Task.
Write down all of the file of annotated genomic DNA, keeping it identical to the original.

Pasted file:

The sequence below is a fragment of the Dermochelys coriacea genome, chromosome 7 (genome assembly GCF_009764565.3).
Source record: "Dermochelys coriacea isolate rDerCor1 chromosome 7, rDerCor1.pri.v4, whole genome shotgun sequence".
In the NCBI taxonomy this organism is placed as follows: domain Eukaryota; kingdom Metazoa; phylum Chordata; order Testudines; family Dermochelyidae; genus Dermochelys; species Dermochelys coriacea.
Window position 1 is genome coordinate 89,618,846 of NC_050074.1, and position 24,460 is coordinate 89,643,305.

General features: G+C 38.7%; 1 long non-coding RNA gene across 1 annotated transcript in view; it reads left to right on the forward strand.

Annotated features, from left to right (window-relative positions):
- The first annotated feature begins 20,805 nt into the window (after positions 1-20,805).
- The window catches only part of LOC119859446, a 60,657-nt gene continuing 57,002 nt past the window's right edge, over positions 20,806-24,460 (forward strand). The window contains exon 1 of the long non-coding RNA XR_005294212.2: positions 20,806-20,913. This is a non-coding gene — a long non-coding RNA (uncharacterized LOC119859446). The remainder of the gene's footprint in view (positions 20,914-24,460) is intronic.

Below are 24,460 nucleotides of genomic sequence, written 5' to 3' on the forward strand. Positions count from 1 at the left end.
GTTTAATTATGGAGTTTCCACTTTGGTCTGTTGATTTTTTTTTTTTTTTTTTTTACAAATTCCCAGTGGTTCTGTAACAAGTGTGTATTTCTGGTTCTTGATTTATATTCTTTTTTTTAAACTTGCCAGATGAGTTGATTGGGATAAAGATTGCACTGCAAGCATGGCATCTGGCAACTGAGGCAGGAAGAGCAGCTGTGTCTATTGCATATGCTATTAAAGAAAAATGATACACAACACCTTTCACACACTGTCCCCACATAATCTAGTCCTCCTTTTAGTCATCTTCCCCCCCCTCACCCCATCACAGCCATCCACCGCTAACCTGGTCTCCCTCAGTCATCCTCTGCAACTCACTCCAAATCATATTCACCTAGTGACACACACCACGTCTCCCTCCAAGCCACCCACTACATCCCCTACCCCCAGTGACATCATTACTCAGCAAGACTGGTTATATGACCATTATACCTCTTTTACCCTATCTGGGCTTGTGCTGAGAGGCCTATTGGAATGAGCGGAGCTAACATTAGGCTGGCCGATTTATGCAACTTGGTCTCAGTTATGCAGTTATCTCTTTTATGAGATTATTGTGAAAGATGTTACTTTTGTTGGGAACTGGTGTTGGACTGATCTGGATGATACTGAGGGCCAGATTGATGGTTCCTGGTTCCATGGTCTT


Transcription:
The sequence below is a fragment of the Dermochelys coriacea genome, chromosome 7 (genome assembly GCF_009764565.3).
Source record: "Dermochelys coriacea isolate rDerCor1 chromosome 7, rDerCor1.pri.v4, whole genome shotgun sequence".
In the NCBI taxonomy this organism is placed as follows: domain Eukaryota; kingdom Metazoa; phylum Chordata; order Testudines; family Dermochelyidae; genus Dermochelys; species Dermochelys coriacea.
Window position 1 is genome coordinate 89,618,846 of NC_050074.1, and position 24,460 is coordinate 89,643,305.

General features: G+C 38.7%; 1 long non-coding RNA gene across 1 annotated transcript in view; it reads left to right on the forward strand.

Annotated features, from left to right (window-relative positions):
- The first annotated feature begins 20,805 nt into the window (after positions 1-20,805).
- The window catches only part of LOC119859446, a 60,657-nt gene continuing 57,002 nt past the window's right edge, over positions 20,806-24,460 (forward strand). The window contains exon 1 of the long non-coding RNA XR_005294212.2: positions 20,806-20,913. This is a non-coding gene — a long non-coding RNA (uncharacterized LOC119859446). The remainder of the gene's footprint in view (positions 20,914-24,460) is intronic.

Below are 24,460 nucleotides of genomic sequence, written 5' to 3' on the forward strand. Positions count from 1 at the left end.
GTTTAATTATGGAGTTTCCACTTTGGTCTGTTGATTTTTTTTTTTTTTTTTTTTACAAATTCCCAGTGGTTCTGTAACAAGTGTGTATTTCTGGTTCTTGATTTATATTCTTTTTTTTAAACTTGCCAGATGAGTTGATTGGGATAAAGATTGCACTGCAAGCATGGCATCTGGCAACTGAGGCAGGAAGAGCAGCTGTGTCTATTGCATATGCTATTAAAGAAAAATGATACACAACACCTTTCACACACTGTCCCCACATAATCTAGTCCTCCTTTTAGTCATCTTCCCCCCCCTCACCCCATCACAGCCATCCACCGCTAACCTGGTCTCCCTCAGTCATCCTCTGCAACTCACTCCAAATCATATTCACCTAGTGACACACACCACGTCTCCCTCCAAGCCACCCACTACATCCCCTACCCCCAGTGACATCATTACTCAGCAAGACTGGTTATATGACCATTATACCTCTTTTACCCTATCTGGGCTTGTGCTGAGAGGCCTATTGGAATGAGCGGAGCTAACATTAGGCTGGCCGATTTATGCAACTTGGTCTCAGTTATGCAGTTATCTCTTTTATGAGATTATTGTGAAAGATGTTACTTTTGTTGGGAACTGGTGTTGGACTGATCTGGATGATACTGAGGGCCAGATTGATGGTTCCTGGTTCCATGGTCTT